8. hello, any tips on getting the initial hydrometer reading? i have my must in a 5 gallon bucket. no pouches, all the grape chunks are free floating. i attempted using a wine stealer kind of thing but it got clogged from all the chunks floating in the bucket. i just added the yeast tonight. id really like to get a hydrometer reading. is it ok to strain out enough for a clear reading then return the sample to the bucket?

    • M Walker, as long as you sanitize the equipment used for the sample, what you are suggesting is perfectly fine to do.

  9. Hello guys, Im doing a project that involves the use of wine. I want to do the exact estimation of ethanol in my wine samples. So, I have tried 1) Batch distillation 2) Refractive Index analysis method 3) Specific gravity estimation etc. I can even perform Gas Chromatography also,but somewhat confused which method is prefferable..?? I even perform Brix analysis also. Can Someone please give me some suggestions??

    • Amita, actually, the easiest and most accurate method we would recommend is the beginning and ending specific gravity readings. The specific gravity reading can be narrowed down within a ten of a percent and it is also the least expensive way.

  10. I think the original Q was how to determine A WINES alcohol by volume. I think we’re all familiar with the potential alc. in the must using a hydrometer .What is a simple way to determine the alc. without knowing its past history ?

    • Tibor, if you do not record a beginning hydrometer reading, the only practical way for a home winemaker to know the finished alcohol content of the wine is by using a Vinometer. Of all the wine making products that exist, the vinometer is the only one that home winemakers can practically use to test the final alcohol level of a finished wine. It is somewhat accurate when testing a dry wine, but if your wine has any residual sugars, the reading will be thrown way off.
      Testing The Alcohol Of A Finished Wine

  11. I have a copycat recipe for a mead called Vikings Blod , im a beginner , so i want to know how to get it to 19% alc , is it the amount of honey ? the original is 19%

  12. I think determining the amount of alcohol in a drink is fun, and important. You see, most people drink wine for one of two reasons, or the combination of the two. 1: taste and feel. 2: to get a buzz. Most people I present my wine to, when I tell them I’ve made it myself, ask how much alcohol is in it. For some reason they seem to be curious as to how I did it. Not sure why. If I can’t answer that question, it seems to lessen my credibility as a winemaker. The world is a strange place!

  13. If the first reading is low, how can I tell how much sugar to add? Is there a chart?

    • From what I recall, it was one of Ed’s articles that said 1 pound of sugar will raise the alcohol potential of a 5 gallon batch by 1%. I take a hydrometer reading when I’ve added 80-90% of the recipe amount of sugar – add more sugar – another reading – etc – until I get to my objective.

  14. Ed, I made a batch of the Banana Berry that was posted several months ago. My starting SG was 1.082. Since I was using previously frozen fruit, I was unsure just how accurate the SG was at the start. After a couple of days in primary the Sg dropped to 1.052 and I added 4 cups sugar as a syrup raising the Sg to 1.060. I like my wines to end between 12-13%. Before sweetening the Sg finished at 0.990. Is it correct to add the 0.008 difference with the added sugar to the starting Sg when figuring the abv? Using these numbers and a calculator app that I found I came up with 13%.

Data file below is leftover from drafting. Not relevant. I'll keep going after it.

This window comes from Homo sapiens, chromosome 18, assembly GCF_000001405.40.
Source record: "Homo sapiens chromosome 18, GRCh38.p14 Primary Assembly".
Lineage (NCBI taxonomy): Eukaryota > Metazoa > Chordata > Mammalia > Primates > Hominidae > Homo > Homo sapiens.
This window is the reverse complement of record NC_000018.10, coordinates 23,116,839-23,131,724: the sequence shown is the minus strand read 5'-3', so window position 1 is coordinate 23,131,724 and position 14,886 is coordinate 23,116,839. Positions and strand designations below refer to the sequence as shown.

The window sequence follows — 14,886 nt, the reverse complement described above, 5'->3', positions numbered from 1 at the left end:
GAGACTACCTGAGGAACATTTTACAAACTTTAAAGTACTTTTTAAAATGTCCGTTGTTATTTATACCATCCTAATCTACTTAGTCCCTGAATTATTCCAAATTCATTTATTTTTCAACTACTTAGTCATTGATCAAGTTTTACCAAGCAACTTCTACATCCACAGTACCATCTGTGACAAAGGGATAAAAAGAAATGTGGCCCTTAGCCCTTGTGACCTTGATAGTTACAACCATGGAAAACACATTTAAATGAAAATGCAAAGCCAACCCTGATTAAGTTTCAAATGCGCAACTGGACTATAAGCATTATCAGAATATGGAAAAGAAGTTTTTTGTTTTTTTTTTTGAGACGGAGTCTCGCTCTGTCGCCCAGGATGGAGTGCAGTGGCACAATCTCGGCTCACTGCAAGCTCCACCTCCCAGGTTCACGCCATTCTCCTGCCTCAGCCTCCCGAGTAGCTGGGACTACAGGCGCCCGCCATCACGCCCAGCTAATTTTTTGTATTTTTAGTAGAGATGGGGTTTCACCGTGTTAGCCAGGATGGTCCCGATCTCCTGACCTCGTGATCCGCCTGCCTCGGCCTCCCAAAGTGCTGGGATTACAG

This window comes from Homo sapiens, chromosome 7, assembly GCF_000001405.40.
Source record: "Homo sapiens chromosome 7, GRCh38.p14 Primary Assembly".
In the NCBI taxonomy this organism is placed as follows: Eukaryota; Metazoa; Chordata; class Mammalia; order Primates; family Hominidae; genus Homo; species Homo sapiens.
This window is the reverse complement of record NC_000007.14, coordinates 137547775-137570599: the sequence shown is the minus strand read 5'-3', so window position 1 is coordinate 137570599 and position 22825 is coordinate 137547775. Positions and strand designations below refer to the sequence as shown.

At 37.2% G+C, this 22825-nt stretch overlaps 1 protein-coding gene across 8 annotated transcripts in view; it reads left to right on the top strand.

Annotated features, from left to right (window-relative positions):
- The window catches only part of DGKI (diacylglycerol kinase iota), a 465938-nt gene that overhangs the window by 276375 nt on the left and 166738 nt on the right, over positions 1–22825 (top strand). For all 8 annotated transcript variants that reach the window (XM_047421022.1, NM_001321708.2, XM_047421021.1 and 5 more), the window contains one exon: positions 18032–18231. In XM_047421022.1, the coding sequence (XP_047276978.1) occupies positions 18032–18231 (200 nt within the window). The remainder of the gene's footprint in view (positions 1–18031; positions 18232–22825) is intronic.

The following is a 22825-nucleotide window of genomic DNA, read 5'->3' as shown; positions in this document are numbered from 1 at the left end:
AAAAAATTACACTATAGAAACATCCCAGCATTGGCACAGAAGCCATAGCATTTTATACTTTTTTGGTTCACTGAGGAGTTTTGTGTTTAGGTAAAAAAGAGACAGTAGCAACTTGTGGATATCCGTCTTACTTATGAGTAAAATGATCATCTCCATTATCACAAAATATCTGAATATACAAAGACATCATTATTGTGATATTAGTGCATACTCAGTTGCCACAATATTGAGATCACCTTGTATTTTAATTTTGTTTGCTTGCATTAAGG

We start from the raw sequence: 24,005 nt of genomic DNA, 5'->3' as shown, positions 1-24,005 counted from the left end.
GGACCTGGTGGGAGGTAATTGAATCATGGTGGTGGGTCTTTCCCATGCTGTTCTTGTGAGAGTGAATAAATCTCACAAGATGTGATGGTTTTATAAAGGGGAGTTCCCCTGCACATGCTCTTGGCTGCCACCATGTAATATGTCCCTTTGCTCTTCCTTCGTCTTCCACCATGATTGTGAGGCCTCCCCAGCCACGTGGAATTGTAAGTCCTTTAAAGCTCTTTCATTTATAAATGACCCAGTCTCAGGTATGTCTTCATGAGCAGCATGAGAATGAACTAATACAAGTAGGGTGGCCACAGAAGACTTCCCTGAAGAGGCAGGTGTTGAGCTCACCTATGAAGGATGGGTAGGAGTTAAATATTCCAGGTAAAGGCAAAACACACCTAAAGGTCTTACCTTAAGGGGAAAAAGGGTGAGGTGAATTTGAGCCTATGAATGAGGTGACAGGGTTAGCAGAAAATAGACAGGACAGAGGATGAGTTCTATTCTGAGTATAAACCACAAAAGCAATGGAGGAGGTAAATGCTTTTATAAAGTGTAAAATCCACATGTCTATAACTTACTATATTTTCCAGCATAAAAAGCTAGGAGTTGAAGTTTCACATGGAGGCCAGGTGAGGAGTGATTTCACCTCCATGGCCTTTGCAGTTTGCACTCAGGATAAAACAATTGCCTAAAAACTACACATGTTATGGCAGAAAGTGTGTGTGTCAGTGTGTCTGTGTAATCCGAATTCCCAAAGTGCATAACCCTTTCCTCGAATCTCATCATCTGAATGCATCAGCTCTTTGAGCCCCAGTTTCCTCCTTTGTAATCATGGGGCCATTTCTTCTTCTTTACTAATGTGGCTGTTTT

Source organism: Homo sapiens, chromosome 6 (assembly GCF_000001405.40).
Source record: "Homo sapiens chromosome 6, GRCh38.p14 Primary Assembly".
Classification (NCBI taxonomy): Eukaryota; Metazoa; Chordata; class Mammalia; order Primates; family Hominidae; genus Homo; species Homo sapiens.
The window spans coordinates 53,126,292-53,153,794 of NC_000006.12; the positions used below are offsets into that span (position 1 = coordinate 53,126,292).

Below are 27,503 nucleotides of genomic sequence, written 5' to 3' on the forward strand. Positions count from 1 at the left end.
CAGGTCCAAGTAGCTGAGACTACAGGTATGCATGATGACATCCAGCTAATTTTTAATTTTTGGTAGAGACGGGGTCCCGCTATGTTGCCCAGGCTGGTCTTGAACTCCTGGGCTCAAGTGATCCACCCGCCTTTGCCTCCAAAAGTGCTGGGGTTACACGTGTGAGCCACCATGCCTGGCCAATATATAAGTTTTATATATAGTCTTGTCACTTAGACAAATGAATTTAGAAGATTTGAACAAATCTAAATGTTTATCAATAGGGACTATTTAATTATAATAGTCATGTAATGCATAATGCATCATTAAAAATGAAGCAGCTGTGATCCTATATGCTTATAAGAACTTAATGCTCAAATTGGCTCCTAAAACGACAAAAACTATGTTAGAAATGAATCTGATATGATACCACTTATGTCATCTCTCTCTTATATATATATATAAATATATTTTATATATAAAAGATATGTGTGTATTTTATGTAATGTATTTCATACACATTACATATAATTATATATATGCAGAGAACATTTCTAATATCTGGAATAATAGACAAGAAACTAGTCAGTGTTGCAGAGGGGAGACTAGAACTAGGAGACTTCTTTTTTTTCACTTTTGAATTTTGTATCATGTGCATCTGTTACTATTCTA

15. Hello Ed and team,
    Living in tropical zone I have collected good experience in wine making, such as how to make dry and even extra dry fruit wine in temperature 85F -100F, using LALVIN yeast. I have a question regarding calculation of AV. For that I am using factor 129, which comes from my hydrometer instruction. But here some customers of yours use factor 121-122. What is the difference and why? Thank you

  16. This is my first time making wine. I started the wine kit on August 25th. The hydrometer reading states 0% alcohol level. Approximately what level should it be reading at, at this stage?
    Thank you

    • It should be showing 0% on the potential alcohol scale of your hydrometer. It could even read a -.5% in some cases. That is because the scale you are looking at is telling you how much more alcohol could be made if the fermentation continues with the sugars in the wine. That’s why it’s call the “potential” alcohol scale. There are no longer any sugars in your wine, so 0% more alcohol can be made. Here is more on this:
      My Wine Hydrometer Is Reading No Alcohol Content

  17. Dear Mr. Kraus,
    Is there any difference between a wine alcohol meter and a beer alcohol meter?
    Thank you very much.

  18. Hello guys,i would like to know actually how many minutes it takes to measure the alcohol in the content?
    Thank you.

    • Noox, you just have to float the hydrometer in the liquid. There is nothing you have to wait for.

  19. When I take my hydrometer I just look at the potential alcohol content scale. As a comparison, I purchased some commercially made cider that said 7% alcohol, and that’s what the potential alcohol scale said. Now whenever I measure the cider that I make, I usually can’t get it above 5%, but that’s the way I like it. I recently made some product and it never went up, it went negative on the potential alcohol scale. The blackberry cider that I was trying to make tasted slightly vinegary but not unpleasant. It smelled like it had alcohol in it and I could feel the effect after drinking it. Now I’m totally confused.

  20. I make a Vin de Noix which starts with a finished Cabernet Sauvignon and then sugar is added, green walnuts are placed in a mesh bag to allow the wild yeast from then walnuts ferment the sugar.

    If I want to check the ETOH level of the finished wine do I take the first measurement after I add the sugar but before I add the green walnuts?